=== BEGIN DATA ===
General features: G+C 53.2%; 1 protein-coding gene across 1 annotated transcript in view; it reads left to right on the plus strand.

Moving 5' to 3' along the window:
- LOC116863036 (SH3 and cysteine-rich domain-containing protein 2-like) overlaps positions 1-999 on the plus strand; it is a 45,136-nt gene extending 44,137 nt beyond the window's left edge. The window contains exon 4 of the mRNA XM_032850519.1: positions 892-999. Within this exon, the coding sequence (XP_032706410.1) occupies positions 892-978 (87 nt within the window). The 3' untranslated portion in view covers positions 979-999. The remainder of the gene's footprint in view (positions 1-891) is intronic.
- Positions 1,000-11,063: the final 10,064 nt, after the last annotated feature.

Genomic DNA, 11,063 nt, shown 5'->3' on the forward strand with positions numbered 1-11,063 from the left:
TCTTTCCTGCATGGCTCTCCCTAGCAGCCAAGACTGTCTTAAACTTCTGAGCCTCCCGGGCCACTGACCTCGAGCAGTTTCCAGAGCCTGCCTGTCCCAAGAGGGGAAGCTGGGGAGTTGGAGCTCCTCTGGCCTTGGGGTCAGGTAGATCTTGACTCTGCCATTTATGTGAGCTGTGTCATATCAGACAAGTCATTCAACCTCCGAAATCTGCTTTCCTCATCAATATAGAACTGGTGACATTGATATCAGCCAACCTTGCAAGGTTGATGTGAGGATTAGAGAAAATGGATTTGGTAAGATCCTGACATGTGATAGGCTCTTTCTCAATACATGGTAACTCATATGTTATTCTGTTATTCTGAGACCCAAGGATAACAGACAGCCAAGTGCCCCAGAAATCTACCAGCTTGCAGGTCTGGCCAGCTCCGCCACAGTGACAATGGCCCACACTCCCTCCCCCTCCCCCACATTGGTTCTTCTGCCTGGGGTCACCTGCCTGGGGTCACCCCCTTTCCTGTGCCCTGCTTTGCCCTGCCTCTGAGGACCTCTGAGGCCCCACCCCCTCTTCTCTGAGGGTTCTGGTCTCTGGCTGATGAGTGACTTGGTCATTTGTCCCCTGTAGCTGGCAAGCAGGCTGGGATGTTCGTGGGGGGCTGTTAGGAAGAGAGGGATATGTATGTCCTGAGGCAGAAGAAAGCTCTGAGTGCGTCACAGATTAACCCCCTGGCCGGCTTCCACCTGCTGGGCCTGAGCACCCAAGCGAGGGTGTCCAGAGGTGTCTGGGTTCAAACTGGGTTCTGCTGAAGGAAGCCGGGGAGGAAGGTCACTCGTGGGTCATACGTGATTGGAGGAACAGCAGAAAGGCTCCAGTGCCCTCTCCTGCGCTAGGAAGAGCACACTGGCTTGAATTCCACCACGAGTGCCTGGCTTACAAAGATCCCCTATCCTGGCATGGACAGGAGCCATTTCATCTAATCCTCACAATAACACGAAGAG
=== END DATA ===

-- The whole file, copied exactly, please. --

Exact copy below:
General features: G+C 53.2%; 1 protein-coding gene across 1 annotated transcript in view; it reads left to right on the plus strand.

Moving 5' to 3' along the window:
- LOC116863036 (SH3 and cysteine-rich domain-containing protein 2-like) overlaps positions 1-999 on the plus strand; it is a 45,136-nt gene extending 44,137 nt beyond the window's left edge. The window contains exon 4 of the mRNA XM_032850519.1: positions 892-999. Within this exon, the coding sequence (XP_032706410.1) occupies positions 892-978 (87 nt within the window). The 3' untranslated portion in view covers positions 979-999. The remainder of the gene's footprint in view (positions 1-891) is intronic.
- Positions 1,000-11,063: the final 10,064 nt, after the last annotated feature.

Genomic DNA, 11,063 nt, shown 5'->3' on the forward strand with positions numbered 1-11,063 from the left:
TCTTTCCTGCATGGCTCTCCCTAGCAGCCAAGACTGTCTTAAACTTCTGAGCCTCCCGGGCCACTGACCTCGAGCAGTTTCCAGAGCCTGCCTGTCCCAAGAGGGGAAGCTGGGGAGTTGGAGCTCCTCTGGCCTTGGGGTCAGGTAGATCTTGACTCTGCCATTTATGTGAGCTGTGTCATATCAGACAAGTCATTCAACCTCCGAAATCTGCTTTCCTCATCAATATAGAACTGGTGACATTGATATCAGCCAACCTTGCAAGGTTGATGTGAGGATTAGAGAAAATGGATTTGGTAAGATCCTGACATGTGATAGGCTCTTTCTCAATACATGGTAACTCATATGTTATTCTGTTATTCTGAGACCCAAGGATAACAGACAGCCAAGTGCCCCAGAAATCTACCAGCTTGCAGGTCTGGCCAGCTCCGCCACAGTGACAATGGCCCACACTCCCTCCCCCTCCCCCACATTGGTTCTTCTGCCTGGGGTCACCTGCCTGGGGTCACCCCCTTTCCTGTGCCCTGCTTTGCCCTGCCTCTGAGGACCTCTGAGGCCCCACCCCCTCTTCTCTGAGGGTTCTGGTCTCTGGCTGATGAGTGACTTGGTCATTTGTCCCCTGTAGCTGGCAAGCAGGCTGGGATGTTCGTGGGGGGCTGTTAGGAAGAGAGGGATATGTATGTCCTGAGGCAGAAGAAAGCTCTGAGTGCGTCACAGATTAACCCCCTGGCCGGCTTCCACCTGCTGGGCCTGAGCACCCAAGCGAGGGTGTCCAGAGGTGTCTGGGTTCAAACTGGGTTCTGCTGAAGGAAGCCGGGGAGGAAGGTCACTCGTGGGTCATACGTGATTGGAGGAACAGCAGAAAGGCTCCAGTGCCCTCTCCTGCGCTAGGAAGAGCACACTGGCTTGAATTCCACCACGAGTGCCTGGCTTACAAAGATCCCCTATCCTGGCATGGACAGGAGCCATTTCATCTAATCCTCACAATAACACGAAGAG